Continuing with our Fantasy Romance month, we want to give a big welcome to R. F. Long.
Why Fantasy Romance?
By R. F. Long
Why do I write fantasy romance? Because I love it – always did, even when I didn’t know it had a name. Why do I love it?
Ah, there’s the question
The key ingredient to any love story is an adventure, a journey into the unknown, a mystery. A vital part of a fantasy is that the main characters strive, against all odds, to achieve their ends. Bringing the two, fantasy and romance, together heightens the effect. One builds on the other, with startling results.
I learned to read precociously early. My mother was a teacher and I suspect she taught me as a means of keeping me occupied. I read and I read and I read. I’d soon read all the books in the junior library – those that interested me, anyway. The Bumper book of Football Heroes stayed firmly on the shelf, as did anything relating to flying insects – *shudder*. But books involving swords, archery, medieval history, mythology, castles, Celts, Egyptians, Romans – oh yes, they were mine.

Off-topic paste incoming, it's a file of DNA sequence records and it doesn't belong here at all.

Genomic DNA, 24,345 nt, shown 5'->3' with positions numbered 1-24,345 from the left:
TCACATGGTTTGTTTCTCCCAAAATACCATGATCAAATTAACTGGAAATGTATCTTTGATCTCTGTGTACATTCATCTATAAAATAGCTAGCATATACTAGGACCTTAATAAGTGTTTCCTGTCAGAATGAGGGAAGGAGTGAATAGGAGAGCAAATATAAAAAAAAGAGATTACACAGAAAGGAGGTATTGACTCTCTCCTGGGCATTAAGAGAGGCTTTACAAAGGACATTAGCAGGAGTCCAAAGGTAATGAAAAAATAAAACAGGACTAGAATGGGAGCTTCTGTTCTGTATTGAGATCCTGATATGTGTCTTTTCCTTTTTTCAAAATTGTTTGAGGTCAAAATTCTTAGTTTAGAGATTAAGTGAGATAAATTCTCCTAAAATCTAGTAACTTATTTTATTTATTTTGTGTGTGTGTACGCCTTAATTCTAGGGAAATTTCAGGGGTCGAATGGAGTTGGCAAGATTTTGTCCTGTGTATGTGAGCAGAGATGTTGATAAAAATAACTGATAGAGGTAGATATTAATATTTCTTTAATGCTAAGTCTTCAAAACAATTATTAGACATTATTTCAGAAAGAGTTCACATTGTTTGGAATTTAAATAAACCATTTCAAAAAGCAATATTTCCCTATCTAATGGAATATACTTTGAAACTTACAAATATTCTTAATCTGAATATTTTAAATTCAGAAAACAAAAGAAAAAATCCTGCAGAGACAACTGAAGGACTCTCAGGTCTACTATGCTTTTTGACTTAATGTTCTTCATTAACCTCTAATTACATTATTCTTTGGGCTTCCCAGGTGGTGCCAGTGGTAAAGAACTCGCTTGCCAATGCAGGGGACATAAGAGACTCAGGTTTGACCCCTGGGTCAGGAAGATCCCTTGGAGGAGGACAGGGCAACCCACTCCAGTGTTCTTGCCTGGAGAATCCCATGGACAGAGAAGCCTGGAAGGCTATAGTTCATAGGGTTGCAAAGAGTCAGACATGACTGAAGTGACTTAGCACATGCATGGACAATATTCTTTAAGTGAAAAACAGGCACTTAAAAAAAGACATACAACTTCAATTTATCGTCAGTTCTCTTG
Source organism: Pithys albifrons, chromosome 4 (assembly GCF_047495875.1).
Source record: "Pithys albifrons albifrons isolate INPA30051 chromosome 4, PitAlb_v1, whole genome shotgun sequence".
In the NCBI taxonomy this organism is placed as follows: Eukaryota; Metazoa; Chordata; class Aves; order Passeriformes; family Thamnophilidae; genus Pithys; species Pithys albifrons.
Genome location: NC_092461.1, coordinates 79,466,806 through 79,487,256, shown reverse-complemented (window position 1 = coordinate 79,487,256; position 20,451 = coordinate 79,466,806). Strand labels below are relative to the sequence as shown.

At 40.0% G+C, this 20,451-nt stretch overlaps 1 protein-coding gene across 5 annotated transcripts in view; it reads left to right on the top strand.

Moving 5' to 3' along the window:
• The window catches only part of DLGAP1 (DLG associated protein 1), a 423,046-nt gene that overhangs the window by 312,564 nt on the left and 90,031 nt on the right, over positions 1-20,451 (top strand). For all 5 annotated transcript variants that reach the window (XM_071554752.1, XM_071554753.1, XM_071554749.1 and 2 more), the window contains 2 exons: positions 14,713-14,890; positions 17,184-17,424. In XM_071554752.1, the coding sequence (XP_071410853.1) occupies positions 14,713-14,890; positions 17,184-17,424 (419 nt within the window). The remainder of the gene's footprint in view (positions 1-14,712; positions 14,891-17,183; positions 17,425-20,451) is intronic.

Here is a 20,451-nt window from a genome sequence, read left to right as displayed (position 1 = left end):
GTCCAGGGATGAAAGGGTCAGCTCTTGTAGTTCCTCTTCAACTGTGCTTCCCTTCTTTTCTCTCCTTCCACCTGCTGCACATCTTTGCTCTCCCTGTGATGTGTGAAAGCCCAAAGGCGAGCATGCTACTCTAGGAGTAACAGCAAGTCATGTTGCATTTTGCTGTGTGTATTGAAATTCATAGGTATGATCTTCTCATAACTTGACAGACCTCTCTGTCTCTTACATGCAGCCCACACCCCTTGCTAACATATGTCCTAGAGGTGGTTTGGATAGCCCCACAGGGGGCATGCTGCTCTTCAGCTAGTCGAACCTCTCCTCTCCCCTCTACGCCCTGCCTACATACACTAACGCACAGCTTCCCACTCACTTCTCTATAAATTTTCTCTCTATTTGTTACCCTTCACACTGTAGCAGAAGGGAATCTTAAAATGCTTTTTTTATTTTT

I got a special pass to the adult library, there being no such thing as YA back in the pre-historic era. And whole worlds opened up to me.
I can’t tell you what my earliest fantasy romances were. It always seemed to me that a romance was an integral part of not just a fantasy story, but of any story – part of what made rounded characters, characters I liked, was their ability to love. They didn’t have to end happily. Given the strong diet of Celtic legends they usually didn’t. They didn’t have to be resolved at the end, of even brought fully to the surface – they dwelt within the tales I read like a constant undercurrent, another theme to add depth to the characters and their stories. Maybe others didn’t notice them. Maybe the authors didn’t intend them to be there, but I found them nonetheless – love stories inside tales of enchantment, adventure and excitement.